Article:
Dear Maude and Carlos You see one day ahead but, I or rather we are going to go up to Vera’s in the morning and want to start from here by eight-o’clock so I know would be no time to write letters I have written one to Will [brother William Morgan Stout] one to Clem [I have no idea who this is] and now comes your turn last-of course but not-least for I cut theirs off short for I have some things to do this afternoon yet.

Vera is going to have a grilling tomorrow and will put in two grills – She has one in now & wants to put another in as soon as I get it there with the lining and bottom as she has asked about 10 or 12 and they all could not get around one grill to any advantage. We will take Sarah Jane [Probably Sarah Jane Brink Anderson, wife of Guy Anderson’s uncle] along with us if she wants to go. Vera was down after Mary [Mary Brink, Guy Anderson’s mother] yesterday. Ben [Bernard Franklin Anderson, Guy’s brother] fetched her this far and Vera met her. [In 1910, Mary was living with Ben and his wife She will stop up there until Sun. Net seems better now. don’t think it is anything permanent though. [“Net” is Nettie Andress Anderson, wife of Ben. In fact her illness was permanent, and she died the following year.]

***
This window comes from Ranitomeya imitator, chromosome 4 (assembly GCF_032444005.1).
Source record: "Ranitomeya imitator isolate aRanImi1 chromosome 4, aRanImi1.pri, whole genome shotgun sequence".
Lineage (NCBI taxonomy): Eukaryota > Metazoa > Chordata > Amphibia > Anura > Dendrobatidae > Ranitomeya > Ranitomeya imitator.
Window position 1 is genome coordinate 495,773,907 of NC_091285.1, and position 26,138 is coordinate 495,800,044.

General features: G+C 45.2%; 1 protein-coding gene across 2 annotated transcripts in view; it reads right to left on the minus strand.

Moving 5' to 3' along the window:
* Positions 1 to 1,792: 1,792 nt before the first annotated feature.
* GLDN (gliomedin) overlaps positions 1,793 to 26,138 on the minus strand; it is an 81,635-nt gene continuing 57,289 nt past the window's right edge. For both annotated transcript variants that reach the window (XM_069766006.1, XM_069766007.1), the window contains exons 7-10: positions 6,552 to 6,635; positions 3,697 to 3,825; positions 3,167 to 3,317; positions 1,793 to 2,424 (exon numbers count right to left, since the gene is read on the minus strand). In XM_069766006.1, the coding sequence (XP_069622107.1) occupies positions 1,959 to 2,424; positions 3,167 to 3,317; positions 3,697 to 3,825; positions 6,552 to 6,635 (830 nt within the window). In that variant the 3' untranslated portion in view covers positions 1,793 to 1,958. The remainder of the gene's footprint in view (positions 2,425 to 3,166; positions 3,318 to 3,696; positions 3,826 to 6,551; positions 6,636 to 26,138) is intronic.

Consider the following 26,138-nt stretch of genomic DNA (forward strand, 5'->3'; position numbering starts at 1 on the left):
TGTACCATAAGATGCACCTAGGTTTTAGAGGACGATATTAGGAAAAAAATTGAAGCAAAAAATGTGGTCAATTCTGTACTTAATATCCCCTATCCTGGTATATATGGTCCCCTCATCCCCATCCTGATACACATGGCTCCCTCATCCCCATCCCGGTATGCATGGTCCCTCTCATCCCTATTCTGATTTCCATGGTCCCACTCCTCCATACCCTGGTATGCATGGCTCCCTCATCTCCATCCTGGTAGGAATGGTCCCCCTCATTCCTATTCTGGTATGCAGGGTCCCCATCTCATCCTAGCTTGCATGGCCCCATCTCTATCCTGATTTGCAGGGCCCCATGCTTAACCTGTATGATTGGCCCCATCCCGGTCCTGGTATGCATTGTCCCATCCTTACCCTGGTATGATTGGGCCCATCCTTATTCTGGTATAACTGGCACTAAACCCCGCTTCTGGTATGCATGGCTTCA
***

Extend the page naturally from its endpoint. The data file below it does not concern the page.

Pa is feeling about as usual but complains for the last week of his arm and leg being so much more numb than it was or has been for a long time. don’t know why it is so. It may be the weather has something to do with it. It has been so cold and disagreeable for the last two weeks. He can’t be so very billious for he has just finished a course of pills. He is asleep now on the davenport and snoring as usual. I do hope he won’t have another stroke. Seems cheerful & it is not that that caused the numbness.